As we are doing our renovation as owner builders we naturally have to fit it in around work schedules. You possibly already know Mr DD is a FIFO bloke so is currently away on one of his money earning expeditions and while he is away things are a little quiet round here at the moment. It has worked out well for us though as we have been able to break the build process up into stages. After some fast work taking that sleepout down and getting the site ready for concrete, we are steadily moving towards an actual complete house again.
Once the site works were finished, Mr DD hired a compactor and compacted the crap out of the area where our new concrete slab was to be poured. I am not kidding here when I say he compacted the crap out if it. The ground around shook so much our pictures on the walls went wonky and we had big cracks opening up across the back of the house. Now I may have just written lots of helpful ways to reduce stress here but I failed to follow my own advice and this was a major freak out moment for me.
Maybe you can learn from our experience and NOT take photos every ten minutes of the cracks in the walls to compare if they have gotten any bigger. Ours did and so did the level of crazy freaking out-ed-ness (yes that's a word I invented it).
Poor little B was made to sit on our bed at the front of the house with books and toys for a good few hours and probably will now have a life long fear of the roof collapsing in on her after hearing me ranting "OMG the roof could fall in call someone, call someone, the cracks in the walls are getting bigger.... AHHHH there's DUST!!!!!!"
|So now to stop the walls falling in we have steel bolted to the wall holding it all together EEK|
Ok so back to stage one this is what we did..
Ordered a compaction test to certify that the ground was compacted sufficiently. We blitzed this one as Mr DD was very heavy handed with the compactor. You only really need to do this if you are getting a concrete slab, in our case we are opting for polished concrete which we really really don't want to crack hence why Mr DD was super thorough.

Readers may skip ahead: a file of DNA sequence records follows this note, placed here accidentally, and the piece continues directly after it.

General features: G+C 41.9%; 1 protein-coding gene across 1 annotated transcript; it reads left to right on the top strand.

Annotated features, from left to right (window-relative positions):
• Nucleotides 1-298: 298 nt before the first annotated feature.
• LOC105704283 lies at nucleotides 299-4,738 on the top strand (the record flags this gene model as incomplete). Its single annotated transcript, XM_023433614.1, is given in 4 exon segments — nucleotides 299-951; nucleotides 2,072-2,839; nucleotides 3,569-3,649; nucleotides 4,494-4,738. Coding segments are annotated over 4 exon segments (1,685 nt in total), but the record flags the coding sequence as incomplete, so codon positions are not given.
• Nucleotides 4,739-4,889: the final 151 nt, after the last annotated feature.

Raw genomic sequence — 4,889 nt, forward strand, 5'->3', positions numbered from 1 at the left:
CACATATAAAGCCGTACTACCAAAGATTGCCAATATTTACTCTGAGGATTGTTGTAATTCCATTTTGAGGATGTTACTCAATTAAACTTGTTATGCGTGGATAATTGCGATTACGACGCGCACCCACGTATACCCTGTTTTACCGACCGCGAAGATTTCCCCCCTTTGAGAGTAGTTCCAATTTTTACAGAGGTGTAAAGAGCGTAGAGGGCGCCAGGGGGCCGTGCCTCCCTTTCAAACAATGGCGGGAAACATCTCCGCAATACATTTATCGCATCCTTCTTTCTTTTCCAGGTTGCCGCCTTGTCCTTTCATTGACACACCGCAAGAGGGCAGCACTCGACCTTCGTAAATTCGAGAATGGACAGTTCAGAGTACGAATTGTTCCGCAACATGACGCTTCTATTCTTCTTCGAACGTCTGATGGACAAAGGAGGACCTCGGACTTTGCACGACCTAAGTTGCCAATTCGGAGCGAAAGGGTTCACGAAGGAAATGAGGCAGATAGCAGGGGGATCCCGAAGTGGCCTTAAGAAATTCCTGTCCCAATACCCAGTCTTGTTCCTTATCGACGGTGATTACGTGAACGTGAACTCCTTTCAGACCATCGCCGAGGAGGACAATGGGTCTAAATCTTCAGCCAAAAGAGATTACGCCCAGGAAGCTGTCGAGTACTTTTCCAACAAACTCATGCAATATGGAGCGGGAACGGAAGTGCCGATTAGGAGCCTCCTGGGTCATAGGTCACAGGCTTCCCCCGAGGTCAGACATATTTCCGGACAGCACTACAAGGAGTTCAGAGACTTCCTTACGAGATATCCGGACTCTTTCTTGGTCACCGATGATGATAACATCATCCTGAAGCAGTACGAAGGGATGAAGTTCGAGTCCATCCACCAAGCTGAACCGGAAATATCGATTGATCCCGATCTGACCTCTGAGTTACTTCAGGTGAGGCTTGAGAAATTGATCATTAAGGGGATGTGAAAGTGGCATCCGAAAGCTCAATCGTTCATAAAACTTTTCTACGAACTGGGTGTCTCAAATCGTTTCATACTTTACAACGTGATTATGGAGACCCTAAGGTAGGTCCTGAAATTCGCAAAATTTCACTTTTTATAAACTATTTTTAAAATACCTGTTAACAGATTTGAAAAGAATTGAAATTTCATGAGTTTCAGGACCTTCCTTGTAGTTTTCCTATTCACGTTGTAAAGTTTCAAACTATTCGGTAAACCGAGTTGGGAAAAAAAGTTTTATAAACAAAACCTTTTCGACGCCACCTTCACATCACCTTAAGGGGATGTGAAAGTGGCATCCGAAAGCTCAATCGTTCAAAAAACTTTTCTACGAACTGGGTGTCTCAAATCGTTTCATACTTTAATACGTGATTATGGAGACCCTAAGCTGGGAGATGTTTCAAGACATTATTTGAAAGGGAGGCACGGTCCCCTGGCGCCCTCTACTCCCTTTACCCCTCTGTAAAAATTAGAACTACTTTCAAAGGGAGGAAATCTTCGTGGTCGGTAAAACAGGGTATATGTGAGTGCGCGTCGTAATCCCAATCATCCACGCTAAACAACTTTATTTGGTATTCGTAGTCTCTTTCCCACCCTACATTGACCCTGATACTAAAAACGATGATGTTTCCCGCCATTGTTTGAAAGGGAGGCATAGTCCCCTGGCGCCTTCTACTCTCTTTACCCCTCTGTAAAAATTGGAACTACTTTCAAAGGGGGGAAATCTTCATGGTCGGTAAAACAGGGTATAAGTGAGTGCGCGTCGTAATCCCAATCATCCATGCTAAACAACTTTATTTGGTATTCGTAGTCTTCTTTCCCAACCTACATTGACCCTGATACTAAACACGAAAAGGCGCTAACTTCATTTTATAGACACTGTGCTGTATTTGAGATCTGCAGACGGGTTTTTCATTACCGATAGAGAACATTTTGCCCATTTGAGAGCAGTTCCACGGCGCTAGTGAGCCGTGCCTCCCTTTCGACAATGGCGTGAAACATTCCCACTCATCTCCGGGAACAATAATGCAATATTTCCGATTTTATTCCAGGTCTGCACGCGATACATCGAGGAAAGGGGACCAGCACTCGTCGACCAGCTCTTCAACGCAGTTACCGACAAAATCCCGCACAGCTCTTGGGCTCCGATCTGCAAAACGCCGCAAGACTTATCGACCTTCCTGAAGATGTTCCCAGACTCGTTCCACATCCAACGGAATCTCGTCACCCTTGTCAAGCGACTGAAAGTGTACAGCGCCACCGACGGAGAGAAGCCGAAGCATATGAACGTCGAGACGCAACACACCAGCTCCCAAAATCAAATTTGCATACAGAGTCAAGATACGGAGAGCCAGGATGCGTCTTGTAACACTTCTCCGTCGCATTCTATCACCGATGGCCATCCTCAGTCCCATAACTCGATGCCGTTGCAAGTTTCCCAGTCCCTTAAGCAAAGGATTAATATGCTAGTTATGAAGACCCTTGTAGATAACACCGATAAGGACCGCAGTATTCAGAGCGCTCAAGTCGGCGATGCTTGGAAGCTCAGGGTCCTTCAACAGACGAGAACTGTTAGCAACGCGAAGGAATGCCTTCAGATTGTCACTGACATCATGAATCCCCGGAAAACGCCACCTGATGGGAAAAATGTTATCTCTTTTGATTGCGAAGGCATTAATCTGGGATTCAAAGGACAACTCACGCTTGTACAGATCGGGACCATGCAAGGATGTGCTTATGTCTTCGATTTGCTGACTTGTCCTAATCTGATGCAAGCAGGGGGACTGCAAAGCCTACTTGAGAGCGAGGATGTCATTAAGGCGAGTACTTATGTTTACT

Plumbers first fit out. Our plumber came out to site and dug and laid all the pipework for water, wastes and the toilet.
** Our first structural steel arrived on site- The eternal alfresco beams. These needed to be set at the correct angle and due to engineer specifications needed to be set into concrete at a depth of 1mtr. This was done in preparation for the concreters arriving so they could pour the footings
Concrete pour- This was so exciting to watch the first real tangible part of our new home!
|Hendrix the disaster dog wondering what I'm doing hanging off the forklift - Anything for a good shot|
|One day I will get a great photo of us both looking at the camera, not doing something weird.|
First grind of concrete and protective coat. This was done over two days about a week after the slab was poured. This first grind exposed the aggregate we have in the mix and gave us our first glimpse of what our final floor will look like. Once they had ground the slab they put on a protective coating that the grinder described as a kind of grout glue which has now set.
|A close up of the polished concrete before it was covered with the grout. The final result will be like this but the concrete will look a little lighter.|
Just in case you are interested our concrete polisher is DS grinding, if you would like some info on it please feel free to drop me a line!
With the concrete down and setting nicely the real work of stage two is about to begin eeek! Although we are owner builders and doing most of the work ourselves we have got a few trades coming in to help out so we should get the walls and roof up quite quickly. While Mr DD is on his trip away we are just finalising the steel framing, windows and doors if all goes to plan these should be on site and ready to go up before we know it.